A History of Last-resort Lending and Other Support for Troubled Financial Institutions in Australia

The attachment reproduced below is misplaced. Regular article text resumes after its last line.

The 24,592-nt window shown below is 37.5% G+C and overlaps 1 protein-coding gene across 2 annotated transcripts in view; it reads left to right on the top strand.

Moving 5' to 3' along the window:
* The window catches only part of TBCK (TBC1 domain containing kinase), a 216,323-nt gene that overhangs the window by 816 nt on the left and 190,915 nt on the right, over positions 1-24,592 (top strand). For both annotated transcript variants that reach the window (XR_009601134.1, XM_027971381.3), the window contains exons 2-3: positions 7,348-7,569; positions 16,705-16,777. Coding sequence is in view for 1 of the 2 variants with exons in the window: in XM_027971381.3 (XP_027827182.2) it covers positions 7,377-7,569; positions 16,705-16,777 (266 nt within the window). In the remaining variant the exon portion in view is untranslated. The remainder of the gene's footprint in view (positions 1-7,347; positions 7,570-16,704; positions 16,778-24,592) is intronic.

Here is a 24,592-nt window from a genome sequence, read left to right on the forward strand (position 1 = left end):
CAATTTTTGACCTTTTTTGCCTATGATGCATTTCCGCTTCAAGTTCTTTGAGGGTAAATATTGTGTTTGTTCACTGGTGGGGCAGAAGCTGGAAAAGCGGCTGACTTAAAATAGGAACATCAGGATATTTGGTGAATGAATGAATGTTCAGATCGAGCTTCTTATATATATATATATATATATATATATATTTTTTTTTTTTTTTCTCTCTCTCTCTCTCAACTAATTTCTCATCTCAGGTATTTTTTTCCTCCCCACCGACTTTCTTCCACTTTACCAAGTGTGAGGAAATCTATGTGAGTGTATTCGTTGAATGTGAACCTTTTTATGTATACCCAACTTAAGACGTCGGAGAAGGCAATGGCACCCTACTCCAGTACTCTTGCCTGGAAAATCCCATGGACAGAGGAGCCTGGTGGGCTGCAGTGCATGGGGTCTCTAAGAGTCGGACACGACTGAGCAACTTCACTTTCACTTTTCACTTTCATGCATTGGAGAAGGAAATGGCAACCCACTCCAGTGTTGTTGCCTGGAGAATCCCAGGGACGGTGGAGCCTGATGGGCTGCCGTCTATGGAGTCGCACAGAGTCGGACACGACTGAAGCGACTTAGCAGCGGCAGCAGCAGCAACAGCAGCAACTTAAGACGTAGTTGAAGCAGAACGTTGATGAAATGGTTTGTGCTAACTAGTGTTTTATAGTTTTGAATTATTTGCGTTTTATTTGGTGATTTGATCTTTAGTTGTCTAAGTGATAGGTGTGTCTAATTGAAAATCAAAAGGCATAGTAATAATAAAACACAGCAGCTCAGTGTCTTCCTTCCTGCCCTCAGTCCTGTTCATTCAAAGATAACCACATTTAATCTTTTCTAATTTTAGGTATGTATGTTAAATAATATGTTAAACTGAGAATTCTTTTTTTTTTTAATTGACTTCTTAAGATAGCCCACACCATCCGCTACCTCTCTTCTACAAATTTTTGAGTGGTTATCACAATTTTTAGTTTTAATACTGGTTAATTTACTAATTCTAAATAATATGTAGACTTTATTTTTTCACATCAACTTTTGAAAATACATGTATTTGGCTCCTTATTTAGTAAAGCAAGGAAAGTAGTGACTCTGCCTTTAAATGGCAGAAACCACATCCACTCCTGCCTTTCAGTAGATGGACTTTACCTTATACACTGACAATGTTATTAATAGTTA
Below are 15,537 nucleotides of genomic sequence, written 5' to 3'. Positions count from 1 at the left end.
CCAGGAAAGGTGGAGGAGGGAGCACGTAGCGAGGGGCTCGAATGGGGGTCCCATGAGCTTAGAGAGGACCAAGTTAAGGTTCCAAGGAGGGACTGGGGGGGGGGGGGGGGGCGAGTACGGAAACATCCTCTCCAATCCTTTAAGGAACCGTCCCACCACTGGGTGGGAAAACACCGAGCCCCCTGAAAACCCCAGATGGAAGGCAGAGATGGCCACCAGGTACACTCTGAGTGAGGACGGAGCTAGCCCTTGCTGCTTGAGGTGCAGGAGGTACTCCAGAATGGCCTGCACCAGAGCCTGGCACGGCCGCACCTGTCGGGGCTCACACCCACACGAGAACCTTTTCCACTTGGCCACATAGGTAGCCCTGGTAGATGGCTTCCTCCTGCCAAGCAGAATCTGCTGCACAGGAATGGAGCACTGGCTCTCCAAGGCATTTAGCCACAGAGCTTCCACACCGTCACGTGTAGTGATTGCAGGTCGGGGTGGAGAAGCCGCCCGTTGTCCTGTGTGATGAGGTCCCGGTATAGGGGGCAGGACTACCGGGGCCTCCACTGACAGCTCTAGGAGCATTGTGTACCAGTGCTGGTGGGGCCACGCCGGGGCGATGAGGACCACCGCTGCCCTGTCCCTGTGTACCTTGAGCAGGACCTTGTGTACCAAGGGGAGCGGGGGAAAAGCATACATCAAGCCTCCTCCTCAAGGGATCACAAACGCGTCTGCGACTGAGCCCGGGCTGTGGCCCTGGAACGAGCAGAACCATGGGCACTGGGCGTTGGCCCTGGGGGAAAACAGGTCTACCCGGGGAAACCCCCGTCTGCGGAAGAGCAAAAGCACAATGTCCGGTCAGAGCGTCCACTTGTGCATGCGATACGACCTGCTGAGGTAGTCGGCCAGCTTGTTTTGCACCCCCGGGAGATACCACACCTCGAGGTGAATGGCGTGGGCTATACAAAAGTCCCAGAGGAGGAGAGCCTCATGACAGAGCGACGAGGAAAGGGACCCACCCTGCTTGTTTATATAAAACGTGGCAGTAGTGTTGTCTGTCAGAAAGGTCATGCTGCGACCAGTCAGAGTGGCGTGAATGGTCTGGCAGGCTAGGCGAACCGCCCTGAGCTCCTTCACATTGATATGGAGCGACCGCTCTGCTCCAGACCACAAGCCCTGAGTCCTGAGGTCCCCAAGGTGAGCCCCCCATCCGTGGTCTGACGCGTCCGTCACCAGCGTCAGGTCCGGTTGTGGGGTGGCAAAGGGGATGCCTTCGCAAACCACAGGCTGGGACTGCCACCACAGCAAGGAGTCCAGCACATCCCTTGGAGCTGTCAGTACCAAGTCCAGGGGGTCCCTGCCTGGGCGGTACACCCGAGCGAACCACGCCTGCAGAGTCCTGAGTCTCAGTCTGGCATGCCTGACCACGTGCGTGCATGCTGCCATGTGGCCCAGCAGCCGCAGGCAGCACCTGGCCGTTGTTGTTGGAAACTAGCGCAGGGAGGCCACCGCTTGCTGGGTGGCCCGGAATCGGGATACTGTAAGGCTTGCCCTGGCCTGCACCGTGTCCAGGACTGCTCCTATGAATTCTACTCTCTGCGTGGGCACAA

This paper surveys the history of last-resort lending and other support provided to financial institutions in Australia and compares the practical implementation of lender-of-last-resort policy with policy prescriptions derived from the theoretical literature. Last-resort support serves to counter the market failures that can see fundamentally sound financial institutions fail due to a lack of liquidity, and to protect the economy from the systemic costs of such failures. The provision of lender-of-last-resort support, however, creates moral hazard costs. During the nineteenth century, Australian colonial governments and banking industry groups provided support to troubled financial institutions in a variety of ways that reflected both the resources they could draw on and their ability to constrain moral hazard behaviour. Since 1900, Australia’s experience has been unusual by international standards: the central bank has rarely acted as a lender of last resort; and, despite this, virtually no Australian bank depositor has lost money. Direct loans were provided only twice: once as a last-resort loan and once to ease the exit of a failed bank. Instead, support has come in more indirect forms. Loans were provided to three banks in support of their efforts to provide funds to illiquid building societies. Most instances of disruptions to financial institutions’ access to liquidity, however, have been successfully staunched by the central bank’s issuance of reassuring public statements.
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